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How to Rejuvenate Your Small Business After a Financial Setback


financial setback
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When you are a small business owner and personally responsible for your own livelihood, having a financial setback is a very common concern. It only takes a few things to happen at the same time and your financial situation can get thrown completely off track. Imagine that you launch an extensive marketing campaign just as you lose your biggest client. This kind of combination can happen to anyone at any time, and cause an instant financial setback.

The good news is that you can salvage what you have left and return your small business to where it was before (or perhaps an even better place), but only if you act fast. Here are some tips to try if you are facing a financial setback.

Take an Honest Look at the Situation

Before you do anything else, remind yourself that the financial setback is not necessarily a catastrophe that you won't be able to recover from. In fact, a financial setback is usually just a temporary slowdown. It's a change to the routines you have in place, albeit a change that probably isn't welcome, but a change that you can work to accommodate.

Once you've given yourself a chance to regroup, it's time to analyze the situation and try to figure out what went wrong. Look at the situation objectively so you can identify what happened and determine the best way to move forward.

Activate Your Contingency Plan

If you already have a contingency plan mapped out, now is the time to put it into action. If you don't, you'll need to create a Plan B - fast.

The immediate goal of your alternate plan is to figure out a way to fill the gap in lost income. This may seem impossible. After all, if there were an easy solution, your setback would be non-existent. But you do have options; you just need to think a little creatively to uncover them. Perhaps temporarily cutting back on your marketing campaign, selling new products or services to existing clients, or cutting expenses will help you fill the financial void.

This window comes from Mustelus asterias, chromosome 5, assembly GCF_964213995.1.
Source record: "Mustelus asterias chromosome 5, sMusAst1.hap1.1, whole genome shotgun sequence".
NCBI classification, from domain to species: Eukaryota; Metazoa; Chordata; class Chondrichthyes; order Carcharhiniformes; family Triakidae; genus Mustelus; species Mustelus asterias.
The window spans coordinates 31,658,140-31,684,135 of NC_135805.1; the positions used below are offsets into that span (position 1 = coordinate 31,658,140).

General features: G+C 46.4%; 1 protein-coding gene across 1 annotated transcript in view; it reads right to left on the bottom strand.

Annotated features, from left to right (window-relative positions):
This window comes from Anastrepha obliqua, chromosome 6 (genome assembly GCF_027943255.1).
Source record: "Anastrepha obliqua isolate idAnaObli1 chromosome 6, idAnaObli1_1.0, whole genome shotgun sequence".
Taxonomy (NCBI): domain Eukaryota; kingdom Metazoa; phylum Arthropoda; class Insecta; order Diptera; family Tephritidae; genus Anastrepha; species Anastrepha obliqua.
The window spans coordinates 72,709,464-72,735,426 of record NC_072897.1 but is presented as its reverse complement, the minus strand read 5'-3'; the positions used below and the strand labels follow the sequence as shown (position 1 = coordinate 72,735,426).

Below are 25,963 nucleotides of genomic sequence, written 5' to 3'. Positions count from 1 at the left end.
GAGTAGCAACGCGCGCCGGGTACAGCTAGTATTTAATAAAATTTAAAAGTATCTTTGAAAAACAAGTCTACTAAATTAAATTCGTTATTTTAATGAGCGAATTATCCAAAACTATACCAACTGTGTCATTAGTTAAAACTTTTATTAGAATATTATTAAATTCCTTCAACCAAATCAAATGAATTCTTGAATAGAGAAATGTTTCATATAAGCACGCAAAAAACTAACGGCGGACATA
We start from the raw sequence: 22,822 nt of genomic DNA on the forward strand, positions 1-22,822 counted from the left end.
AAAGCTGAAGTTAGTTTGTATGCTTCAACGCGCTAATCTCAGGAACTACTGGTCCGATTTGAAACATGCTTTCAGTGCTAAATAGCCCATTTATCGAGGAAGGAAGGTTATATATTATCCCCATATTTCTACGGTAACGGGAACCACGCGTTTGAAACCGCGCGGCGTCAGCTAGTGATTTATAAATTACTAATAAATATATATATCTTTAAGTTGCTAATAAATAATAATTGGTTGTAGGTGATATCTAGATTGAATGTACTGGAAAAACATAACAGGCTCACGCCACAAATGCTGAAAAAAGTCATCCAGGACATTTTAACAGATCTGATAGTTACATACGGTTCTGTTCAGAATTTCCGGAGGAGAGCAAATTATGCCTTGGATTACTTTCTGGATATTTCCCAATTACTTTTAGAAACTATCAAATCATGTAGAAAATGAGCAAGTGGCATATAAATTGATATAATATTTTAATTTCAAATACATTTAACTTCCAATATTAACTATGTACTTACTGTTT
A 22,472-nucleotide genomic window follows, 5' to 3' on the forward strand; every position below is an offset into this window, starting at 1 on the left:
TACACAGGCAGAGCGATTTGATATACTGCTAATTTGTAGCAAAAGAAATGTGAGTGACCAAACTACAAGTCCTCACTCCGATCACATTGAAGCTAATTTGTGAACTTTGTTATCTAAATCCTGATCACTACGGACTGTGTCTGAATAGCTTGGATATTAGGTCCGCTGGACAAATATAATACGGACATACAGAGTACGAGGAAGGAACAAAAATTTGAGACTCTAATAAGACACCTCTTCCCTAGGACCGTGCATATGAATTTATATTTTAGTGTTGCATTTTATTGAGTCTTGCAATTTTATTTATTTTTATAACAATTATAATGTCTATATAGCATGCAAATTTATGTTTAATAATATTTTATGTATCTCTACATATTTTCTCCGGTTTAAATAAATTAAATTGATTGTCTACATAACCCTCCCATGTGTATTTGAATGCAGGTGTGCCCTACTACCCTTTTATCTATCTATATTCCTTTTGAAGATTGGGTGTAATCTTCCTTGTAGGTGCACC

The measures you take now do not have to last forever, so think in terms of a temporary fix.

Reevaluate Your Financial Priorities

As you work on figuring out what you can do to adjust your finances to accommodate the deficit, you may need to do some hard analysis into your business financial data. One part of this process is to look at your expenditures to see where your money is going. Based on what’s going out, you can identify the must-haves, the nice-to-haves and the do-withouts in order to see where cuts can be made.

Start by making a list of your current expenses and categorize each into one of the three groups. Anything that falls under do-withouts should be cut immediately. Anything on the must-haves list should stick around. The nice-to-have list can be a little trickier. Cut what makes sense to cut based on the situation and keep the rest of the list in reserve as potential cutbacks for later on, if you need to reduce your expenses even more.

Be Proactive and Flexible

Throughout this recovery process, you may be forced to take measures you would not have chosen in a normal situation. And the end result may not be the solution you envisioned. But sometimes, the only option is to set new goals, commit to doing whatever it takes to achieve then, and to remind yourself to go with the flow when the path curves out of view.

Not only will fast action help you to fix the situation and get past it quickly, but flexibility can make your business stronger and more resilient in the end.

Keep in mind that when you get past this -- and you will -- you will have a pretty powerful learning experience behind you. And, if all goes well, your lessons learned will help you prevent future financial setbacks.

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